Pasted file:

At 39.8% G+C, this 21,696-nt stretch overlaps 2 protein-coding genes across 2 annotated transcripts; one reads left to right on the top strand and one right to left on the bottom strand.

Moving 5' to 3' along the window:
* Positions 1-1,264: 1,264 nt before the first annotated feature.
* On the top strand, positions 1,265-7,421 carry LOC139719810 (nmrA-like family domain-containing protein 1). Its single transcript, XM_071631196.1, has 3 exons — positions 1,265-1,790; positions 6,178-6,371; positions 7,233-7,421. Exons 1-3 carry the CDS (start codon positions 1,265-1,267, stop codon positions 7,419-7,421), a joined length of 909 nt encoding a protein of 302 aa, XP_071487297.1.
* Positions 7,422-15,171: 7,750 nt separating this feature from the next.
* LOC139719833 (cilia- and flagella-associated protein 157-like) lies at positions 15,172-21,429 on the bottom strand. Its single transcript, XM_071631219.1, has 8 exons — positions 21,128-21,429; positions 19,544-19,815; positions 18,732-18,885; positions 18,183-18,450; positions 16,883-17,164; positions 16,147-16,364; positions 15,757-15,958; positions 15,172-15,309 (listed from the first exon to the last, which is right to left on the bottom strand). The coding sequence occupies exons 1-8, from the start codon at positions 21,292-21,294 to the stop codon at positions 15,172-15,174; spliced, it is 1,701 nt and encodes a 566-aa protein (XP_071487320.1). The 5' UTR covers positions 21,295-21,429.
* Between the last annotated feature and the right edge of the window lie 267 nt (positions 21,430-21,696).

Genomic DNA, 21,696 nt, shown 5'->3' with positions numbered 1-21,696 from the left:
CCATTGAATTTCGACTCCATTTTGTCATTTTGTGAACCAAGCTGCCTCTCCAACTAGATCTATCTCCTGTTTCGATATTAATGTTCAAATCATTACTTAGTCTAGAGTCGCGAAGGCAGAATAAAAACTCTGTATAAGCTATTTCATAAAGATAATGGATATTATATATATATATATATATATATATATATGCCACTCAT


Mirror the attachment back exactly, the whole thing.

At 39.8% G+C, this 21,696-nt stretch overlaps 2 protein-coding genes across 2 annotated transcripts; one reads left to right on the top strand and one right to left on the bottom strand.

Moving 5' to 3' along the window:
* Positions 1-1,264: 1,264 nt before the first annotated feature.
* On the top strand, positions 1,265-7,421 carry LOC139719810 (nmrA-like family domain-containing protein 1). Its single transcript, XM_071631196.1, has 3 exons — positions 1,265-1,790; positions 6,178-6,371; positions 7,233-7,421. Exons 1-3 carry the CDS (start codon positions 1,265-1,267, stop codon positions 7,419-7,421), a joined length of 909 nt encoding a protein of 302 aa, XP_071487297.1.
* Positions 7,422-15,171: 7,750 nt separating this feature from the next.
* LOC139719833 (cilia- and flagella-associated protein 157-like) lies at positions 15,172-21,429 on the bottom strand. Its single transcript, XM_071631219.1, has 8 exons — positions 21,128-21,429; positions 19,544-19,815; positions 18,732-18,885; positions 18,183-18,450; positions 16,883-17,164; positions 16,147-16,364; positions 15,757-15,958; positions 15,172-15,309 (listed from the first exon to the last, which is right to left on the bottom strand). The coding sequence occupies exons 1-8, from the start codon at positions 21,292-21,294 to the stop codon at positions 15,172-15,174; spliced, it is 1,701 nt and encodes a 566-aa protein (XP_071487320.1). The 5' UTR covers positions 21,295-21,429.
* Between the last annotated feature and the right edge of the window lie 267 nt (positions 21,430-21,696).

Genomic DNA, 21,696 nt, shown 5'->3' with positions numbered 1-21,696 from the left:
CCATTGAATTTCGACTCCATTTTGTCATTTTGTGAACCAAGCTGCCTCTCCAACTAGATCTATCTCCTGTTTCGATATTAATGTTCAAATCATTACTTAGTCTAGAGTCGCGAAGGCAGAATAAAAACTCTGTATAAGCTATTTCATAAAGATAATGGATATTATATATATATATATATATATATATATATGCCACTCAT